Cringing at Christianese

Having been raised by a Hindu father and a Christian mother, I have decided not to put myself into either of those boxes. I believe in God; I know others like to call ‘it’ a ‘higher power’ or ‘the universe’. I’ve grown up with ‘God’ and that term still works for me.

My sister and I occasionally accompanied our dad to the temple. We went to church with our mum pretty much every Sunday and it was there that my spiritual foundations and moral framework was formed.

I am in awe of Jesus and want so much to learn from his ways and follow his example. I can honestly say that knowing Jesus has changed my life and made it all worthwhile. Still, if I’m being honest with you, feel tentative and at times with being called a ‘Christian’ for three main reasons:

  1. The term implies quite a few beliefs or values that I personally cannot align myself with

  2. I cannot squeeze myself into that box

  3. I don’t think Jesus came to create a religion

It’s possible to describe God but impossible to define God. So, it makes sense for me to be able to describe my spirituality without having to define it.

I do, however, plan on spending the rest of my life trying to figure out what all of this is about because this relationship with God has had a profound impact on my life and is life itself to me.

It’s very important to my husband and I to raise our daughter as a critical thinker with her head screwed on tight but also to have a strong set of values and her own spirituality and relationship with her creator, whatever that looks like for her.

But yes, we do take her to church with us. And we’re still yet to find one where we’re not cringing at least once a fortnight at something that’s been said from the pulpit. But if I’m being fair, the life-giving and inspiring words spoken from the pulpit always outweigh the cringe-worthy stuff.

And as I heard someone wisely say the other day, “Church is not a club. It’s a body.” That helped me embrace the imperfections of the church (and in myself) more comfortably. And it encouraged me to be more bold in speaking up when I disagree with something that is taught.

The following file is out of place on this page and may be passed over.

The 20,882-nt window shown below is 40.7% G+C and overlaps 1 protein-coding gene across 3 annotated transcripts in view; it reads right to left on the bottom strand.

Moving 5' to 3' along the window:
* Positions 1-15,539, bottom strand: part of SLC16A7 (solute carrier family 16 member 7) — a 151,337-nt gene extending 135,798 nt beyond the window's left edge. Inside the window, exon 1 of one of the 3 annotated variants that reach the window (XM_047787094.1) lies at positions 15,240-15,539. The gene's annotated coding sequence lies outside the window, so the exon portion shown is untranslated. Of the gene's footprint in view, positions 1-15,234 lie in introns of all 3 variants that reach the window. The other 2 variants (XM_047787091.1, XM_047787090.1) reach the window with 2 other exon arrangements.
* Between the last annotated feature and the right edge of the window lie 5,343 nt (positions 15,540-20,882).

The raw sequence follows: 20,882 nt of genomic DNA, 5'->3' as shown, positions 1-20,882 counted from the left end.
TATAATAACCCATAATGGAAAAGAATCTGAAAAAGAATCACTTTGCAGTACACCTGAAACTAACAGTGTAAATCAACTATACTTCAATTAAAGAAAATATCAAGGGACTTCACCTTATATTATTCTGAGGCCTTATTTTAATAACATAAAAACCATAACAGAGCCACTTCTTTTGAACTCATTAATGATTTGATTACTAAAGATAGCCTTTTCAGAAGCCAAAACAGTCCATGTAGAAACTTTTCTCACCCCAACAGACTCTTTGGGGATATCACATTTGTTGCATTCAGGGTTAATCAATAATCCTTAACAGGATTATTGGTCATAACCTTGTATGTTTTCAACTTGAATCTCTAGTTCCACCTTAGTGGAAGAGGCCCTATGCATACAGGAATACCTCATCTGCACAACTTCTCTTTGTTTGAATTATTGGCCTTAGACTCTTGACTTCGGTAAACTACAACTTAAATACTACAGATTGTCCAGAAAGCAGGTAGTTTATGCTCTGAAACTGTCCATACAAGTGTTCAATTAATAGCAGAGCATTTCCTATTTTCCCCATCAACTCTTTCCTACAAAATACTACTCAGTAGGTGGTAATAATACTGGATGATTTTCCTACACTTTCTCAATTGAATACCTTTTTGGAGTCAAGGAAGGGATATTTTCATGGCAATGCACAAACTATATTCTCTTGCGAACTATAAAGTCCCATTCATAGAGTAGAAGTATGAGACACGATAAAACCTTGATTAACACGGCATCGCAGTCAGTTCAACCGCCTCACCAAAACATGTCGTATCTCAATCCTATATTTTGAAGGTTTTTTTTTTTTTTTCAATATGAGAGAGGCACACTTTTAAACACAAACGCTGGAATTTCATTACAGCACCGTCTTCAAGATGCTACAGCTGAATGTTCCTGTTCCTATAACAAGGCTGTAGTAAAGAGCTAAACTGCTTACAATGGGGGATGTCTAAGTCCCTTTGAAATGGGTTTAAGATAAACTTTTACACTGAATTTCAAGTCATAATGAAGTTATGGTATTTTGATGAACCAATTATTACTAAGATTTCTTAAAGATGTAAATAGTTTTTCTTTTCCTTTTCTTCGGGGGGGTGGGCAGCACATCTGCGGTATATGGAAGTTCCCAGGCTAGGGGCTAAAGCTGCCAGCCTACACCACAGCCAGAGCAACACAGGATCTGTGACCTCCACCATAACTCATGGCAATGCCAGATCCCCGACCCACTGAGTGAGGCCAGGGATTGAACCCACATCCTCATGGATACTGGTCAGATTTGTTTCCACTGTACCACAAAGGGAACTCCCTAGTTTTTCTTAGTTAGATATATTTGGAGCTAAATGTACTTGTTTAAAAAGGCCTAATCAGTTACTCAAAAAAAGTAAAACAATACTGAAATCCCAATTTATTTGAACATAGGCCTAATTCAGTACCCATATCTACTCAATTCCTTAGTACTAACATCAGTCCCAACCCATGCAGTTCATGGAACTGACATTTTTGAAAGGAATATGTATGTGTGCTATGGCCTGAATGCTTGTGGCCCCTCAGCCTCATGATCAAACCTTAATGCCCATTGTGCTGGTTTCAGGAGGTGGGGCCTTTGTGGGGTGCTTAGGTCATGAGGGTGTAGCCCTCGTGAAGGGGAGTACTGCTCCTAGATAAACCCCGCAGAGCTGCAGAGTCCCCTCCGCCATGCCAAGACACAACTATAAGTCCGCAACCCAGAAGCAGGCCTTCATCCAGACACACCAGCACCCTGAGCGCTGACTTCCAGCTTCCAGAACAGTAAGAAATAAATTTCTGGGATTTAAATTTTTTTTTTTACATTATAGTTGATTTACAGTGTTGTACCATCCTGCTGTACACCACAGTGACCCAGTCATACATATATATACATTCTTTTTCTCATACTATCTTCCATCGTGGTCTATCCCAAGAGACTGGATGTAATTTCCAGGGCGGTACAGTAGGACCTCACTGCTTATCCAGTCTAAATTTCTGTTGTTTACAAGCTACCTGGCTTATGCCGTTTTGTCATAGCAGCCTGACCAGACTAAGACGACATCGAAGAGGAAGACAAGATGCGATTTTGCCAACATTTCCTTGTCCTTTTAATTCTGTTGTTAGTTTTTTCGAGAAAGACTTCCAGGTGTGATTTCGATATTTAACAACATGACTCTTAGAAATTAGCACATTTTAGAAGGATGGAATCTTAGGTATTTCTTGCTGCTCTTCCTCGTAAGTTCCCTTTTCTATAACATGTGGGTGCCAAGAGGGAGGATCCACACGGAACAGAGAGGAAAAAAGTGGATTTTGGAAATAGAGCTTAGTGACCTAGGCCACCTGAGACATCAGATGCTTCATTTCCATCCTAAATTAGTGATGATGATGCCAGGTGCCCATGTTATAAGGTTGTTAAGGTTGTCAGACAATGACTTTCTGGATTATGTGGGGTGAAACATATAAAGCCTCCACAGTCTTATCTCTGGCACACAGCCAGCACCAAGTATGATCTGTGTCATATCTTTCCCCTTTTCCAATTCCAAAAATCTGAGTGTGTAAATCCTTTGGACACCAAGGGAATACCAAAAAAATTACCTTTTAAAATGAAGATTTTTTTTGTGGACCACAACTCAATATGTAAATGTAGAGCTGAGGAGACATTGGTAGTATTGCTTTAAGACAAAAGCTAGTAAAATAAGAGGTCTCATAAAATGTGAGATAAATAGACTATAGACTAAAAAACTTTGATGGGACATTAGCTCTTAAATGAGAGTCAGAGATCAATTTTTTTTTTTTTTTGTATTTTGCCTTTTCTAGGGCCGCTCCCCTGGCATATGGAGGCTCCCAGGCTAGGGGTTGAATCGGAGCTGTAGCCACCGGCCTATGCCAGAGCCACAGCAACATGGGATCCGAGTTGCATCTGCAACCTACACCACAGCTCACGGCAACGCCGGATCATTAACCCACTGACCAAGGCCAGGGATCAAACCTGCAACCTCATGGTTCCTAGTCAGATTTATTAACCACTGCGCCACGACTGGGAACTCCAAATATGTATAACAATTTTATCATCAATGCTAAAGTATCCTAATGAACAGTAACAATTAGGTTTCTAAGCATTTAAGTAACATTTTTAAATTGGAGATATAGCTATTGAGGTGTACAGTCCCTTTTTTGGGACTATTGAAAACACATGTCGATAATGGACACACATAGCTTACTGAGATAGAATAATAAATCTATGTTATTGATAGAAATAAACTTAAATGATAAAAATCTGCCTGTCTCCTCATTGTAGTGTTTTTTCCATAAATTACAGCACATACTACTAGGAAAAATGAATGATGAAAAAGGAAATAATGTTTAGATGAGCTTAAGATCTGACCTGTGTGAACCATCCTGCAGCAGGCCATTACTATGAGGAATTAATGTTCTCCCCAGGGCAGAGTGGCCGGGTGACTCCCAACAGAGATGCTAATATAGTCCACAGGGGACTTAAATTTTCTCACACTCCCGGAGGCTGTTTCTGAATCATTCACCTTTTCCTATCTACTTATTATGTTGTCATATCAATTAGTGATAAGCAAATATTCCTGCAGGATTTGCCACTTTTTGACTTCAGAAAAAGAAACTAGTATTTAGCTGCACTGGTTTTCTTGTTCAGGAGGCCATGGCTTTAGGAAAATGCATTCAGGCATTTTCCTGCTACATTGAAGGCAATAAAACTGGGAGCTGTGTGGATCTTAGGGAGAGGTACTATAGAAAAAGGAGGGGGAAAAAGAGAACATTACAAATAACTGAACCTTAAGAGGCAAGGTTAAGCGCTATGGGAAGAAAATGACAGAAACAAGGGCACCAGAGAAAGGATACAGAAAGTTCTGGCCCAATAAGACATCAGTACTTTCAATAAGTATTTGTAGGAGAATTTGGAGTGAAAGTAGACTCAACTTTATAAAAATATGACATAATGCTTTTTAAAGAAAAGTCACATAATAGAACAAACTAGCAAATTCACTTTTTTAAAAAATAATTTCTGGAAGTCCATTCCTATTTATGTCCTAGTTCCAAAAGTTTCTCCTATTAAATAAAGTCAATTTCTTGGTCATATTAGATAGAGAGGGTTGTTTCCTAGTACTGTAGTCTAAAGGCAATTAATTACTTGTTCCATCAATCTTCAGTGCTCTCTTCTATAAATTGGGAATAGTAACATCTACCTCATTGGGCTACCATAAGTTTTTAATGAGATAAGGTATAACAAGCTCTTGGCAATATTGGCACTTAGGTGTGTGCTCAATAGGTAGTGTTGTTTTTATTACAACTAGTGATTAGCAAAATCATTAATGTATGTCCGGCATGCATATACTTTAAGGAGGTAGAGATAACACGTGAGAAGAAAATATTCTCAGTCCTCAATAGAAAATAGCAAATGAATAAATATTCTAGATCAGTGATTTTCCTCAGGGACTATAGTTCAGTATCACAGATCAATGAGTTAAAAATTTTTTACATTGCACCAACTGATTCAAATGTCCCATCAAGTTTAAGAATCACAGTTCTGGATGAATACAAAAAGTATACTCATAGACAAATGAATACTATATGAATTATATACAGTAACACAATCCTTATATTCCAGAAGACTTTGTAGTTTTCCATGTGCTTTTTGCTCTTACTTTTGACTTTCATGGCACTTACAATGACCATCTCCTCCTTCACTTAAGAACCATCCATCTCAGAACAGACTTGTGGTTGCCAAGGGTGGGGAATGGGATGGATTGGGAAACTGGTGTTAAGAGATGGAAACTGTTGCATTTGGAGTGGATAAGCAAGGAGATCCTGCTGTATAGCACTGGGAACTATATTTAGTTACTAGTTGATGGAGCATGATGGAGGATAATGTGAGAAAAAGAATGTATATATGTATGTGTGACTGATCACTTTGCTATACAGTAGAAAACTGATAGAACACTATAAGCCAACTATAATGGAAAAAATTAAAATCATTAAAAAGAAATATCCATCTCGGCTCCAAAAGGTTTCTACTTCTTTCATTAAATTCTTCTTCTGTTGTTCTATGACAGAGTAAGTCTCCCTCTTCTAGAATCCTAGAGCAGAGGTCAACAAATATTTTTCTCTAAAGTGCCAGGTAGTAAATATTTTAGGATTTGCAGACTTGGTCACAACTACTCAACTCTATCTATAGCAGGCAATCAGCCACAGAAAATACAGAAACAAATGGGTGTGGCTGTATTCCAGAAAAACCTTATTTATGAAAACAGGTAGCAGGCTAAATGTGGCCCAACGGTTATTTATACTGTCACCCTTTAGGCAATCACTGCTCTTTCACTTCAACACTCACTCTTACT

I still consider myself a student of almost all other religions in that, I think there is so much beauty and goodness to be taken away from other cultures and faiths.

I sometimes talk about my spiritual journey in my videos and on my blog. I understand that there will be many readers and viewers who don’t believe in God. My job is not to change their minds. I have no desire to ‘convert’ people through this platform. I respect the conclusions they have come to.

Perhaps like many of them, I can’t stand ‘Christianese.’ I’m tired of our jargon and apologise for it. Churches are imperfect; we’ve had paedophiles, frauds, liars, people-pleasers and arseholes of other sorts walk in and out of our buildings every weekend. Myself included.

But so has the rest of the world. And we need to unashamedly call out dodgy behaviour in ANY organisation, without hesitation. It is NOT acceptable and it is NEVER okay for people to abuse people, platforms or resources, no matter what their title is or how ‘holy’ they seem. [Also, abuse doesn’t have to be sexual. It can be emotional, physical or even a severe lack of stewardship from a leader when it comes to their people.]

However, I cannot deny that many of the most profound and life-changing moments of my life have come about in a church setting;

Looking into someone’s eyes, seeing their pain and praying for them with your whole heart.

Having someone else pray for you and encourage you when the roles are reversed.

Seeing people’s faces filled with joy as they put aside hours and days to volunteer their time to a cause beyond themselves.

Hearing angelic voices sing and seeing a crowd of people leave behind the hardships of the week to be present in the moment.

Feeling my eyebrows chill out after walking around with a furrowed brow for days, worried about something. Then someone at church will say something to encourage me or change my perspective.

So, where does that leave me? I believe in Jesus. I’m imperfect but trying to be a better human every day. Does that make me like many other Christians? Yeah. Does it make ME a Christian? I don’t know. I don’t think so. But if the word ‘Christian’ simply refers to someone who thinks the world of Jesus and believes in his cause (us and the world around us), then yeah.

Regarding the political guff surrounding the term ‘Christian’, that's a whole other can of worms and a major part of the reason I struggle to apply the word to myself.

As for church; yes, it’s changed. But it needs to change again. And again and again and again. Until there is no longer a line between ‘church’ and ‘not church.’